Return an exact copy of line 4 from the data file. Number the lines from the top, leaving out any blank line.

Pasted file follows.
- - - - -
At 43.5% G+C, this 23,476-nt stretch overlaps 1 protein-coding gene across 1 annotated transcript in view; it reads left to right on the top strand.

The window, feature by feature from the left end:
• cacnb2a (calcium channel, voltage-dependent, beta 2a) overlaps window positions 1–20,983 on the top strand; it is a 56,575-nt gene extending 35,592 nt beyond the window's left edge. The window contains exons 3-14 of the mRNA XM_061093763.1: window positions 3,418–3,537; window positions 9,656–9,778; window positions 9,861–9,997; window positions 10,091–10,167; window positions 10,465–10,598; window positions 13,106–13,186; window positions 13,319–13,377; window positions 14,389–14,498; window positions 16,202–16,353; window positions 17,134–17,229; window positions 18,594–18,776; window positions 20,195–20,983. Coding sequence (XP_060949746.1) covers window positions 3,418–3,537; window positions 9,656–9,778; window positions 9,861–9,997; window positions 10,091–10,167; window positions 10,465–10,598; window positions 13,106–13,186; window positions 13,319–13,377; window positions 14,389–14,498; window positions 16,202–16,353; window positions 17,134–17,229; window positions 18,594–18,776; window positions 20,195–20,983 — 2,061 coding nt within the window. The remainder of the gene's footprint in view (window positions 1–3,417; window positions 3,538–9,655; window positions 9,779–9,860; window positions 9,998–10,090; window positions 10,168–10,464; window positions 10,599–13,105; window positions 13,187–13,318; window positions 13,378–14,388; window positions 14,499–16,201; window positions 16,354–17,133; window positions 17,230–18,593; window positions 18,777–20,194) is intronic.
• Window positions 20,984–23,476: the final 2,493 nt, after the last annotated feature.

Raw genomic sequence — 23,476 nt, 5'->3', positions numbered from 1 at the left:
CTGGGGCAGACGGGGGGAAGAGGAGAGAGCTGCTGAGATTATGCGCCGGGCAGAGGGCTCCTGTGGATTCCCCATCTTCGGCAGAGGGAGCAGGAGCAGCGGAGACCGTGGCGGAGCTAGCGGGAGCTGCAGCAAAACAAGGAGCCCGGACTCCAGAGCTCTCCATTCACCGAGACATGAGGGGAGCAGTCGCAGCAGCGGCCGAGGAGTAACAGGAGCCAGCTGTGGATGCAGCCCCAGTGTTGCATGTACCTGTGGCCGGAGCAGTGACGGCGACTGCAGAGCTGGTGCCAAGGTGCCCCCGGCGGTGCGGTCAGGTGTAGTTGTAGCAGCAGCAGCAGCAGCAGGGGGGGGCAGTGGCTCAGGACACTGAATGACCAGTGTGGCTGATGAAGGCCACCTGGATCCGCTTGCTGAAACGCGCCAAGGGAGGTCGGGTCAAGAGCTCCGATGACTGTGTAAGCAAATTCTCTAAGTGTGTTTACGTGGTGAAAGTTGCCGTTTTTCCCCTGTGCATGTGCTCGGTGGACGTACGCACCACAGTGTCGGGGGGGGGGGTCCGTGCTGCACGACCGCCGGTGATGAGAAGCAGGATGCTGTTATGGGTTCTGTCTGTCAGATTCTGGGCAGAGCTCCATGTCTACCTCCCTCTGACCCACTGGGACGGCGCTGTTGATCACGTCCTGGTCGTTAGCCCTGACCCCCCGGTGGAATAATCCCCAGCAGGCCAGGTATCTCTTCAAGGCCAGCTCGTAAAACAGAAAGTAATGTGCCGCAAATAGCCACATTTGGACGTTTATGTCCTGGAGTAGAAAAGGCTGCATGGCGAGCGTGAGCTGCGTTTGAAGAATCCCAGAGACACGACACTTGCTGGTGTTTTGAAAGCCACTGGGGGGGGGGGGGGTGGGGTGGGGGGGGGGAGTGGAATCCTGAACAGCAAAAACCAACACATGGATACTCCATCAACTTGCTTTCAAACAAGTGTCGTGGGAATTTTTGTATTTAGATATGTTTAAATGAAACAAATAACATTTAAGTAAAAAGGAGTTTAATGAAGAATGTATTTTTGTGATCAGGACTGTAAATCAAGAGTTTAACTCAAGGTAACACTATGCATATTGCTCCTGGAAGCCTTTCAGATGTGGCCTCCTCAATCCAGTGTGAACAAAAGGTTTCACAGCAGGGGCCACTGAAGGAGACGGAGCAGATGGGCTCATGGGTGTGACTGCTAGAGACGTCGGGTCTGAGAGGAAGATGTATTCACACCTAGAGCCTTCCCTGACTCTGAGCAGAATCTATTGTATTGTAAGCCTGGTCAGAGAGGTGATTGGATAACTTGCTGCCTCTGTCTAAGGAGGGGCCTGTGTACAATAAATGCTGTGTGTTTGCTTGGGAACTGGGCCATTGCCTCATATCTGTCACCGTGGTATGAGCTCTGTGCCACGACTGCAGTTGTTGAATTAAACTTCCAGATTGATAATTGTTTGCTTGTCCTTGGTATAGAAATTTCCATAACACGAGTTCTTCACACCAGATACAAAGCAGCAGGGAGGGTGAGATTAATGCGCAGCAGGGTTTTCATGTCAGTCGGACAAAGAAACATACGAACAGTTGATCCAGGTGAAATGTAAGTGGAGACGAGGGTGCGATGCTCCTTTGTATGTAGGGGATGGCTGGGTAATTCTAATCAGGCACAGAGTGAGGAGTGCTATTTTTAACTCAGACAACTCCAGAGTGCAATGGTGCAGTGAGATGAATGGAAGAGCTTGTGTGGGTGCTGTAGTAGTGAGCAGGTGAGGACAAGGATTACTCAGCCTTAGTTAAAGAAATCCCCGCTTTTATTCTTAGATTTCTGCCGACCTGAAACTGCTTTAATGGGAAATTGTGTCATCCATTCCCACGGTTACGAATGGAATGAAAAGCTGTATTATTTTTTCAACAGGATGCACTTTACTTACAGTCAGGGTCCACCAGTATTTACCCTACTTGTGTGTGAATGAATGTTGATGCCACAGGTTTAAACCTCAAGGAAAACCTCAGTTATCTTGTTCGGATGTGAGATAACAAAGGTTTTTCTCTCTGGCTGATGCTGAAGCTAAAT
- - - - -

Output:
• Window positions 20,984–23,476: the final 2,493 nt, after the last annotated feature.